Jonestown – Aokigahara

Jonestown_RingMasterReview

Beauty and paradise can turn to pain and hell with seeming ease within the hands of mankind; the utopian vision of the charismatic and disturbed central figure in the inspiration to the band’s name a prime example. UK metallers Jonestown seed their sound and lyrical confrontations in such personal and worldly tempests; to borrow words from their bio, “The name Jonestown encapsulates the fragility of our state in nature and in society. We’re oblivious to how fragile we are and how quickly life can turn to death.” Musically, the Brighton band starts in hellish landscapes of sound and emotion too which, as shown by new album, Aokigahara, is then taken to fiercer debilitating states whilst subjecting the listener to one seriously thrilling incitement.

Formed March 2014, Jonestown took little time to impress and lure thick attention. They won the Metal 2 The Masses competition that same year with their first ever gig together being the initial round of the event which they also won. From there they have played with the likes of Soulfly, Monuments, No Consequence, and Black Dahlia Murder , toured with Prolong the Agony, and drew acclaim with performances at festivals such as Bloodstock Open Air in 2014 and in 2015, both Leofest  and Mammothfest. 2016 is going the same successful way as its recent predecessors for the band, starting with the recent release of their stunning debut album Aokighara. Named after the forest at the base of Mount Fuji known as ‘the Suicide Forest’, the release is cauldron of raw and varied metal ferociousness fuelled with a hardcore laced antipathy in sound and tone. It is a creative animus, a web of inventive rabidity and ravenous imagination, and quite irresistible.

Jonestown Artwork_RingMasterReviewIt opens up with Deliverance, a track taking its time to come into view from within a haunting cold ambience. Chilling winds wash provocatively over the senses as a melancholic melody sighs in the background. Soon an imposing wall of intimidating chords and raw intensity looms up though, it in turn erupting into an onslaught of corrosive sonic and rhythmic animosity led by the vocals squalls of Harley Anderson. It takes little time for the technical prowess and unpredictable enterprise of the band to show its impressing nature with guitarist Craig Radford spinning a web of grooves and melodic temptation as a suggestive wrap to his and bassist’s Tony Hardwick predatory riffs and lines, this all without defusing the unbridled rancor of tone and touch of the song.

It is a striking start to the album quickly matched by Cenodoxus and Borderline. The first of the pair is equally as bitter and uncompromising as its predecessor, the senses bruising swings of drummer Rich Owen as virulent as they are punishing. It also pushes the imagination further with a great Korn-esque twist within its Black Dahlia Murder meets Meshuggah meets Murdock like ravishing of ears and emotions. Its successor has its own creative vendetta to share; grooves an infestation as toxic as they are seductive, simultaneously tempering and accentuating the impressive and varied strains of Anderson’s vocal enmity and the carnivorous voice and exploit of the bass.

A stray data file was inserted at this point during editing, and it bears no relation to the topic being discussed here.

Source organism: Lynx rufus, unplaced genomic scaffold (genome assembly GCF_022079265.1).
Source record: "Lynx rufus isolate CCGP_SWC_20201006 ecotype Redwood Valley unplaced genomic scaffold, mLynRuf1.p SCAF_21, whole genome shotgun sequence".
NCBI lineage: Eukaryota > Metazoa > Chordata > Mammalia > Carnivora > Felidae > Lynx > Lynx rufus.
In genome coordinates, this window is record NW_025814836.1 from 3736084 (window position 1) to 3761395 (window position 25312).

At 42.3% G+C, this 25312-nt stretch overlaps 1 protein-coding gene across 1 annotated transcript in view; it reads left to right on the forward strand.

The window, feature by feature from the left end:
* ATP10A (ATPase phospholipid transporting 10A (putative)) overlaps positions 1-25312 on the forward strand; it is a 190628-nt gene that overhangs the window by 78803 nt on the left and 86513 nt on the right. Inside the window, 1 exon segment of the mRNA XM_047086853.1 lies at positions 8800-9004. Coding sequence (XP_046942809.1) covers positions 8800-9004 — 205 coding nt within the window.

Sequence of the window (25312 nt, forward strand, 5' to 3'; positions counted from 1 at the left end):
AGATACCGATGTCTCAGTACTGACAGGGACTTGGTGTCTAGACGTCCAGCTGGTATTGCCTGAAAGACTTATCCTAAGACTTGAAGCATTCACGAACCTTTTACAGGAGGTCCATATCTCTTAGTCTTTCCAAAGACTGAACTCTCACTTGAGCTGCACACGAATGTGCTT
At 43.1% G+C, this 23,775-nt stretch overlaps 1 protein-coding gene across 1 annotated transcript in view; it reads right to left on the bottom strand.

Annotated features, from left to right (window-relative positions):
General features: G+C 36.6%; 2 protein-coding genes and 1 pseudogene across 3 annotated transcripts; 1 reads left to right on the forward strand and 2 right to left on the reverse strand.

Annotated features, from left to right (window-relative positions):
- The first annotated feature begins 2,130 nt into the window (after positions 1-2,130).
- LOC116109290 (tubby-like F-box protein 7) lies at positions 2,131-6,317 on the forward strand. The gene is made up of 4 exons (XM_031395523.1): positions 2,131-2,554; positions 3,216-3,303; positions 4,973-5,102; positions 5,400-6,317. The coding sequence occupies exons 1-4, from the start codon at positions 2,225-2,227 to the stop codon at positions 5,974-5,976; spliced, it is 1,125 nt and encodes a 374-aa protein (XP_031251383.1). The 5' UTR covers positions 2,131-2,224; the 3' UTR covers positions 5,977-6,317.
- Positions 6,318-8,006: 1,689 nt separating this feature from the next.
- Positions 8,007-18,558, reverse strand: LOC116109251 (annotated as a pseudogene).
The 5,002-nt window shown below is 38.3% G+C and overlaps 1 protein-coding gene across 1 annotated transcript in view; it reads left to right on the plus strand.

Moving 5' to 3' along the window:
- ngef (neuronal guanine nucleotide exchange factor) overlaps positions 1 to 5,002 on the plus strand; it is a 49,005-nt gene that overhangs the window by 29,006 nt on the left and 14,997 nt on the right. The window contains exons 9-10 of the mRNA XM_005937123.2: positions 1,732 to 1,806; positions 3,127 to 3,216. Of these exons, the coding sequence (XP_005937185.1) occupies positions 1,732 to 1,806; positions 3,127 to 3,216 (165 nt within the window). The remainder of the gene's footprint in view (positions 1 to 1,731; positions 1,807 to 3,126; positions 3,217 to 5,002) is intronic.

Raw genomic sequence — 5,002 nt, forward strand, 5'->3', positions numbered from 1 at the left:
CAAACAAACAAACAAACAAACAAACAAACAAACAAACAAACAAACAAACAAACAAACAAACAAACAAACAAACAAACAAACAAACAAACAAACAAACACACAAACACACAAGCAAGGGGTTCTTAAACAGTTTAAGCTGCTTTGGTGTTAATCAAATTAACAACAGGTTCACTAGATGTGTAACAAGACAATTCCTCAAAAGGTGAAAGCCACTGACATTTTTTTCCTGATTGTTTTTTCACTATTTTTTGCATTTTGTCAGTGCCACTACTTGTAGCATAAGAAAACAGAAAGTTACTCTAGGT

Mass Extinction Six is a merciless knot of emotional tension and sonic jaundice next, again an assault brought and veined with some richly flavoursome and appetite inciting invention, whilst the album’s title track breeds an emotionally corrupted atmosphere around a whirlpool of virulent riffs and grooves. Without quite matching the earlier pinnacles of Aokigahara, both leave ears resonating and pleasure thick before Aprés Moi shares its own caustic drama. As with all tracks, it is an unrelenting predator, never giving ears a moment’s breath or the imagination time to settle before another raging and contagious outburst of invention and breath-taking hostility erupts to steal attention.

With the mouth-watering emotional discord and physical bedlam of The 33rd Parallel and the sonic terrorism and mesmeric beauty of the equally outstanding Deadweight bringing Aokigahara to a riveting and ferocious close, the album stands as one of the best metal debuts this year and back. At times it almost proves too brutal and invasive to take in one go, but every track brings such a fresh adventure of conflict and emotional friction that tearing away from the album’s grudge proves impossible. Bottom-line is that this is a treat no one should ignore.

Aokigahara is out now @ http://Jonestownbrighton.bandcamp.com

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Pete RingMaster 28/04/2016

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Huron – The Dead Stay Dead

Photo by Leigh Drinkwater Photography

Photo by Leigh Drinkwater Photography